Director: Gregory Ratoff. Screenplay: Niven Busch, Jules Furthman, Tom Reed based on the novel The Crime of Laura Saurelle by Joseph Shearing. Producer: Gene Markey. Director of Photography: Joseph MacDonald. Music: David Buttolph. Art Directors: Richard Day, Mark-Lee Kirk. Editor: James B. Clark. Costume Designer: René Hubert. Cast: Peggy Cummins (Belle/Rose Adair), Victor Mature (Michael Drego), Ethel Barrymore (Lady Margaret), Vincent Price (Insp. Clinner), Margo Woode (Daisy Arrow), George Zucco (Craxton), Patricia Medina (Audrey Ashton), Rhys Williams (Evans). Released: Twentieth Century Fox, May 30, 1947. 82 minutes.
Belle, born poor and now a music hall dancer, wants to be “a lady.” She is also curious about the identity of the “gentleman” who is secretly dating her friend, Daisy. After she sees him rushing from Daisy’s room, she finds Daisy dead, next to an open bible with a moss rose on it. She tracks down the man, Michael, and makes an unusual proposal. She won’t help the police investigation if she can live like a lady for two weeks at his mansion. As part of her effort to change herself, she drops her stage name, Belle, and returns to her given name, Rose. At Charnleigh Manor, Rose makes Audrey, Michael’s fiancée, jealous. Audrey is killed (bible and moss rose nearby), and Michael is detained. When his mother, Lady Margaret, discovers he has fallen for Rose, she tries to murder her. She is so embittered he grew up apart from her in Canada that she won’t let another woman come between them. Michael gets home in time to save Rose, and they move to Toronto.
The longstanding view of film noir as having a male subject, with the female relegated to being an object (obstacle or enigma) in relation to the male, is unlikely to remain dominant. New perspectives about women in film noir will have to emerge, if for no other reason than to assess leading female characters in movies that are now acknowledged as film noirs but once were defined as not film noir.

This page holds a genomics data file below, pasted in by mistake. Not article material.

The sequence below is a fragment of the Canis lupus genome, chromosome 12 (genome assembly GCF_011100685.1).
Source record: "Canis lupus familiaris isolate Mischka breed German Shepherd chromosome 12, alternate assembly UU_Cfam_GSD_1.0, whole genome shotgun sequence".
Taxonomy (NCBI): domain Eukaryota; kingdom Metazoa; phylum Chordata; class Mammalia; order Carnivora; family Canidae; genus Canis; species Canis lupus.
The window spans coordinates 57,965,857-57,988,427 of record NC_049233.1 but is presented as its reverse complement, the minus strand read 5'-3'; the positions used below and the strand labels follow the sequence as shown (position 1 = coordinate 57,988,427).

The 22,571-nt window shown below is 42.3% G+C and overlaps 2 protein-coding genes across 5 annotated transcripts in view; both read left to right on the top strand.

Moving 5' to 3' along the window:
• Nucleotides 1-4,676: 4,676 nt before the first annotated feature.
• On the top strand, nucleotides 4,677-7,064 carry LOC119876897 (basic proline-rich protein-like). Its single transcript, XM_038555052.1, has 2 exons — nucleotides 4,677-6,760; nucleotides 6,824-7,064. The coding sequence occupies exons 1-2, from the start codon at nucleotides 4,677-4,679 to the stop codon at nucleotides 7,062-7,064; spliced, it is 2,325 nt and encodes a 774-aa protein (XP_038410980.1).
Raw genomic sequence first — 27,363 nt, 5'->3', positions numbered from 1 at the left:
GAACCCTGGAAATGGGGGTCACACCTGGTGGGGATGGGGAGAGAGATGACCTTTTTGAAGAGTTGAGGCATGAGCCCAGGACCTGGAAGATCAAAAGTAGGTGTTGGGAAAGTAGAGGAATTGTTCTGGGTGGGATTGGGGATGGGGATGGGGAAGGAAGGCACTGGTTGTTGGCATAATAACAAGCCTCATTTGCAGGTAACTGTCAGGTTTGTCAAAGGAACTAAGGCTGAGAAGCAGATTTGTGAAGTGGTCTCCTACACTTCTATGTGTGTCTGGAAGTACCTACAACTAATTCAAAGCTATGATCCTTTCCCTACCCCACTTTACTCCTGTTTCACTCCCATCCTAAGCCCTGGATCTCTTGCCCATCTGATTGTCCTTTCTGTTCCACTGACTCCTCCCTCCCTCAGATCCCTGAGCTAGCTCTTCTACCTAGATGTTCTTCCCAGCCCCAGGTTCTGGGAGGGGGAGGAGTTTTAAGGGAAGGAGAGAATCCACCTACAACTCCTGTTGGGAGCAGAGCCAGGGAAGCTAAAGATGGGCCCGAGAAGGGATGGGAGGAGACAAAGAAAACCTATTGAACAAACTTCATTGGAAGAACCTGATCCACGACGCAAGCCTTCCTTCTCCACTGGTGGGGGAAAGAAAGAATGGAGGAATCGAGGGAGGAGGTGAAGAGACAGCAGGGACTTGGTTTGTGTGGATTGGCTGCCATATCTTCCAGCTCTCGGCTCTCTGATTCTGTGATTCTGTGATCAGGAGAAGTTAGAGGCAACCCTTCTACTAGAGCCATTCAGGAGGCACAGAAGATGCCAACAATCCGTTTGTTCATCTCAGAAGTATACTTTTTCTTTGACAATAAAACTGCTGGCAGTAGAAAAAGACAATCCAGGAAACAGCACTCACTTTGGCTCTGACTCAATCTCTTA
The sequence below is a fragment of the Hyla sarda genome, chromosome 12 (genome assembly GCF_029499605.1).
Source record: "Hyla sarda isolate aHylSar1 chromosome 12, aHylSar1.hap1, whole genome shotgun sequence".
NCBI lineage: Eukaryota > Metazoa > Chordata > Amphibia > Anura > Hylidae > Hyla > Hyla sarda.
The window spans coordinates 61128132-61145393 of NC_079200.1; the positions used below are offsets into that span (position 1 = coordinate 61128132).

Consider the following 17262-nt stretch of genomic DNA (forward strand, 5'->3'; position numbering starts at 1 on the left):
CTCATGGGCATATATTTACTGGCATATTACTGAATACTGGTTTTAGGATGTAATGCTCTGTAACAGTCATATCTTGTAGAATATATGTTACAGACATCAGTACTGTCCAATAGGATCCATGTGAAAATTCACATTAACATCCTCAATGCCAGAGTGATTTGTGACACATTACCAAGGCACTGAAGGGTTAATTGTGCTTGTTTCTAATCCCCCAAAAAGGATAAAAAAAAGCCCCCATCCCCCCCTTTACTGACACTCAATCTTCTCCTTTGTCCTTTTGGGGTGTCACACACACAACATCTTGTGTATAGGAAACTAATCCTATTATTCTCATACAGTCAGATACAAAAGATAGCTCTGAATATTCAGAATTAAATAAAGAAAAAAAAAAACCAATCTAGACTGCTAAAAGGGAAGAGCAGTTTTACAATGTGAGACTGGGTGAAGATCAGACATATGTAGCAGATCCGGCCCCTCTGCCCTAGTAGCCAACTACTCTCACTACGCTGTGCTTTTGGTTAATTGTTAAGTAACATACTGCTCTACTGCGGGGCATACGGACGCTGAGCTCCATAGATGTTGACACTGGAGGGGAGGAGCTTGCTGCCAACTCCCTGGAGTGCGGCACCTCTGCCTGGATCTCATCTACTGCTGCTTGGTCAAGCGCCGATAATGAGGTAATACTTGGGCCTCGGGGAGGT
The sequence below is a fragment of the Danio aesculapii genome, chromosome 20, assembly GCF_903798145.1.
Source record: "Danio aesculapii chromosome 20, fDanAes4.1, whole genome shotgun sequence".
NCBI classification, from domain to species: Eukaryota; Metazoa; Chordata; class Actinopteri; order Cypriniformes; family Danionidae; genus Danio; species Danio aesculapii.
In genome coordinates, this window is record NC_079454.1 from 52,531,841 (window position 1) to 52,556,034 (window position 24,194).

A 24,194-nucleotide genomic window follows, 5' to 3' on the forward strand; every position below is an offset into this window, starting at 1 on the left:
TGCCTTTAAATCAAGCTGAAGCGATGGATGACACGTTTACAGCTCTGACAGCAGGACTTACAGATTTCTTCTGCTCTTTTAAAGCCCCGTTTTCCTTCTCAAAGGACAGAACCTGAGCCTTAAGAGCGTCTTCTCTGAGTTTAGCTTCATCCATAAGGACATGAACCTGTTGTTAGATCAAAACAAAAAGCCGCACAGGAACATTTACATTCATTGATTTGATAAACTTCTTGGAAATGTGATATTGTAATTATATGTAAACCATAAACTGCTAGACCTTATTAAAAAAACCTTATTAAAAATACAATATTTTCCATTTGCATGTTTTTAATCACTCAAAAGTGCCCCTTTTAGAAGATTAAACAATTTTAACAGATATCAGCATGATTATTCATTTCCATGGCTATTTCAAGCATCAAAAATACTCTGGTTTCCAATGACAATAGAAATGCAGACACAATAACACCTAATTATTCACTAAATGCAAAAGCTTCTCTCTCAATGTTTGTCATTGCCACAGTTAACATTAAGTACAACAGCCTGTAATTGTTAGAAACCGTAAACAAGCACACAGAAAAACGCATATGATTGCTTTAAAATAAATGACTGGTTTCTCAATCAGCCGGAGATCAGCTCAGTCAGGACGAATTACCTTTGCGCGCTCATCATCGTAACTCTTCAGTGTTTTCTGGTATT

For example, film noir has been contrasted with “female gothic” (and related but not identical terms like “period film” and “gaslight melodrama”). The prime reason female gothic has been called different from film noir is its focus on a woman instead of a man. Moss Rose suggests one way the inclusion of women’s film noirs (whether set in the gas-lit past or the atomic present) should lead to changes in the traditional description of film noir. From the start and throughout the film until the end, Rose narrates her story. Although the voice-over may generally be male, Moss Rose shows film noir doesn’t preclude, due to any inherent conventions, female control of the story.
Yet Rose’s narrative power doesn’t mitigate the overall critique of strong women in Moss Rose. Lady Margaret represents the “momism” that Philip Wylie excoriated in his Generation of Vipers. Michael’s father took him away from her when he was a child and raised him in Canada. She can neither forget nor forgive this. Every day since she has visited his room, which she has kept just as it was when he left, filled with his boyhood toys.
Momism refers to a mother who suffocates her son by overprotecting him and preventing him from maturing into a man. To keep Michael for herself, Lady Margaret smothers Daisy and tries to smother Rose. Lady Margaret’s outcome is death. Belle’s outcome is Rose.
The change in her name is part and parcel of her transformation from a working woman to a wife. Shorn of the displacements in the story (Edwardian poor girl who wants to learn how to be a lady), Moss Rose is in line with U.S. postwar current events: women exiting jobs they held for the duration and learning the ways of domesticity. Belle is feisty, clever and ambitious. But in realizing her dream of becoming ladylike, her strength in London shifts to weakness at Charnleigh Manor.
When Audrey stops by a village shop, Rose complains, “We’d better be getting back. Lady Margaret said, ‘Not to be late.’” Rose wants to call the servants for help after a tree’s shadow on the windowpane frightens her. Of course she significantly tones down her accent and demeanor. The noir style in Moss Rose parallels what happens to Belle/Rose. The strongest scenes in the style take place on London streets; and the weakest are at the mansion. After Belle becomes Rose, the noir style, like her luminescent personality, tends to vanish.